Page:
At least they didn't name the movie Sex and the City 2: Sex and the Desert and the Revenge of Samantha's Dried Cooch like all the other long-titled summer flicks of late. But there were a few aberrations that were hard to take, namely the gay marriage of Stanford Blatch (Willie Garson) and Anthony Marentino (Mario Cantone). In the show, Blatch, Carrie's (Sarah Jessica Parker) gay best friend, and Anthony, that of Charlotte, were set up on a blind date but immediately hated each other in an episode illustrating the utterly true point that girls should never set up their gay best friends. (Just don't do it!) But the movie opens with this bitter pill, made semi-palatable by the over-the-top gay glitziness pervasive in the first part of the film. Most of the plentiful cameos were needless and distracting, especially that of the gorgeous Penélope Cruz. But Liza Minnelli's performance of "Single Ladies" left the theater in stitches. Sex and the City knows that glamor can distract from any discrepancy.

The girls are back to their normal antics, and it's nice to know Carrie is still a self-absorbed drama queen, making everything about her, and Charlotte still an uptight doormat. Carrie hates her married life to Big where he is always sitting on the couch, ordering Thai take-out, even though the whole show centered around her lame attempts at getting him to commit. Charlotte, whose storyline is the most fleshed-out of the four, is unable to deal with the stress of motherhood, though she has hired help of a busty Irish woman. While drinking and confiding in Miranda, Charlotte asks through her tears, "How do the women without help do it?" Miranda (Cynthia Nixon) answers, "I have no fucking idea" and they toast to the women without help. I believe women fantasize about this life.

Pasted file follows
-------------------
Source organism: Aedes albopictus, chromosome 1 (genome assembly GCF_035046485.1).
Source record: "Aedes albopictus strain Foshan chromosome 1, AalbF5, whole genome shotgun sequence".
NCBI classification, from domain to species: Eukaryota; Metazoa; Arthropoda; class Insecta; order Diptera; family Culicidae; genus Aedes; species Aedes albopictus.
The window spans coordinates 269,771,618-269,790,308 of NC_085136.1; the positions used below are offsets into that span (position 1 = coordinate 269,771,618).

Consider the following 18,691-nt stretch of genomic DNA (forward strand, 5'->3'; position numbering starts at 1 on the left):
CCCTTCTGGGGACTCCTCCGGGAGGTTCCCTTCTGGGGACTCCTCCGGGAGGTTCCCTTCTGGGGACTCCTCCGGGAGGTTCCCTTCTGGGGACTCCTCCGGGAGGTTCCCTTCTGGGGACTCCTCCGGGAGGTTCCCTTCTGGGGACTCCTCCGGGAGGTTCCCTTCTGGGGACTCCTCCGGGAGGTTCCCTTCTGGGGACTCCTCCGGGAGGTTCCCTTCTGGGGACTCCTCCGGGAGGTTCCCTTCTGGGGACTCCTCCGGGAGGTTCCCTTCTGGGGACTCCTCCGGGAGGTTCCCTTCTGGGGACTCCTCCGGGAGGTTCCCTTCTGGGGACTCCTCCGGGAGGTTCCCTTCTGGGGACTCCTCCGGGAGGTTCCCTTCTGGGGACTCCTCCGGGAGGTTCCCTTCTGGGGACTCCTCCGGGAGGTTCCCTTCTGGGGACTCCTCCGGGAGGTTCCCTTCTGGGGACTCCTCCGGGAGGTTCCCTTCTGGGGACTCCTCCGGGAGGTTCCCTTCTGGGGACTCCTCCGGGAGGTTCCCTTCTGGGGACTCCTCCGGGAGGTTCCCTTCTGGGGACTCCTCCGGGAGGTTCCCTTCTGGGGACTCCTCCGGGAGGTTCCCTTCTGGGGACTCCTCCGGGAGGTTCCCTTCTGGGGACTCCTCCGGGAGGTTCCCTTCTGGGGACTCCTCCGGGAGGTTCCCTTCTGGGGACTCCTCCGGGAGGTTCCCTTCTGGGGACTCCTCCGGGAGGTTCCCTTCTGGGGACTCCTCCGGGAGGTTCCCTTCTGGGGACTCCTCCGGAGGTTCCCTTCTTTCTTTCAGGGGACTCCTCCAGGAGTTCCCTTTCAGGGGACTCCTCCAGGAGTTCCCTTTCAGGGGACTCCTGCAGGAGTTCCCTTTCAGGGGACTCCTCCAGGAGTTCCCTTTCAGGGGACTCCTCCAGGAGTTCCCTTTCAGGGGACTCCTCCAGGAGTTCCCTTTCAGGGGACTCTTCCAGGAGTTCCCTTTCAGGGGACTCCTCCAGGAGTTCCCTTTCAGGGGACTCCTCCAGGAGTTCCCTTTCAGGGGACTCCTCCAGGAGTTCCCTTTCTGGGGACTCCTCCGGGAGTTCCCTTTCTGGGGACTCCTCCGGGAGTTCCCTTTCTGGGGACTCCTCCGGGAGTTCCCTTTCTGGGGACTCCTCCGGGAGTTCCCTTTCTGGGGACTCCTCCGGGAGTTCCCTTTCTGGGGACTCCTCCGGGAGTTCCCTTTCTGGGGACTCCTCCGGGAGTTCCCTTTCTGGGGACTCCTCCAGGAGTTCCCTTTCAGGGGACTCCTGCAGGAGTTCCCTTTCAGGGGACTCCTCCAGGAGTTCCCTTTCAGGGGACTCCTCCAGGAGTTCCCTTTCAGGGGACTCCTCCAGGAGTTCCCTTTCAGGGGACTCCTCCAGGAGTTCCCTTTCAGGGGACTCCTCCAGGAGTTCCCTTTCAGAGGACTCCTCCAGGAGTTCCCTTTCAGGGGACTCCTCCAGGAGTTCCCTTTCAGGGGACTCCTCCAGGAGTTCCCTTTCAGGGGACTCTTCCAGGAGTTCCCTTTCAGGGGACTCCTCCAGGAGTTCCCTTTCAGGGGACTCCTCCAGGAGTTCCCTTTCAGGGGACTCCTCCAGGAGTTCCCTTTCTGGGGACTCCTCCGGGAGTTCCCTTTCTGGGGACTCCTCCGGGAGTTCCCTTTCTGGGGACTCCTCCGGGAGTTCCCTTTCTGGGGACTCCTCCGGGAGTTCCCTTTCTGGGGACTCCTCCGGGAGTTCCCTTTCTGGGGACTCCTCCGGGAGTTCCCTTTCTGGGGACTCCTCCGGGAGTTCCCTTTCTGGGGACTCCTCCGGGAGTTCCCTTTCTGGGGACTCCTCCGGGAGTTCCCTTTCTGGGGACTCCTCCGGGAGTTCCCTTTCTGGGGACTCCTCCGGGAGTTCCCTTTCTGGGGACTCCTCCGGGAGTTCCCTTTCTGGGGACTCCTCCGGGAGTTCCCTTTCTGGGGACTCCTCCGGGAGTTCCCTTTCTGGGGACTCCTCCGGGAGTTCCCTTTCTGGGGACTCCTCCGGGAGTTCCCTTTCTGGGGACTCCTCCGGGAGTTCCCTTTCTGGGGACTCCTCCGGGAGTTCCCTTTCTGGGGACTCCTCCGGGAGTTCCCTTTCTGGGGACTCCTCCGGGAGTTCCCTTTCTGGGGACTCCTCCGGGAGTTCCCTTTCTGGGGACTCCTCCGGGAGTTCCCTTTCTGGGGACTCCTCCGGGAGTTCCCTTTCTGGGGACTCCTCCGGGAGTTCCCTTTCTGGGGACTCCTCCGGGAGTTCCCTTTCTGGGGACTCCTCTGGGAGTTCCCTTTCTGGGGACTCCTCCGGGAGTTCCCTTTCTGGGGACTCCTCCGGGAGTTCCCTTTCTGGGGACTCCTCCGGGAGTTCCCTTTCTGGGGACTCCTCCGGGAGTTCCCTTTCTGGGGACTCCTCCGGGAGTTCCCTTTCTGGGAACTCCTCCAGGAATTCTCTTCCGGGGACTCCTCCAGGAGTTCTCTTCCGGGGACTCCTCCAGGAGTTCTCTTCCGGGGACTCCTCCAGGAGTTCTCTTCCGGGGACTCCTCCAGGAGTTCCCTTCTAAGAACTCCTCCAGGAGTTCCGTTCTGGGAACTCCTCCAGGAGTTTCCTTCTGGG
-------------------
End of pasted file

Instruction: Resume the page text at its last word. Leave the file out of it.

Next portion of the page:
The ultimate payoff comes when Samantha, after being arrested in Abu Dhabi law for "kissing" a man in public, is sick of the country's "anti-sex" ways and having a hot flash due to customs not allowing her plethora of hormone pills into the country. In short shorts and with her cleavage glistening, her purse breaks while in the old spice market and condoms go flying everywhere. To an angry crowd of Arab men, she starts screaming, "I'm a woman! I have sex!" and flipping all of them off. It's so hard to tell these days between sexual revolutionary and cougar. The girls are saved by a group of Arab women in the market, pulling them into a dark room. There, the Abu Dhabi women are reading Suzanne Somer's new book (Samantha's current favorite) and wearing the latest Louis Vuitton outfits under their black burkas — just like Carrie and crew!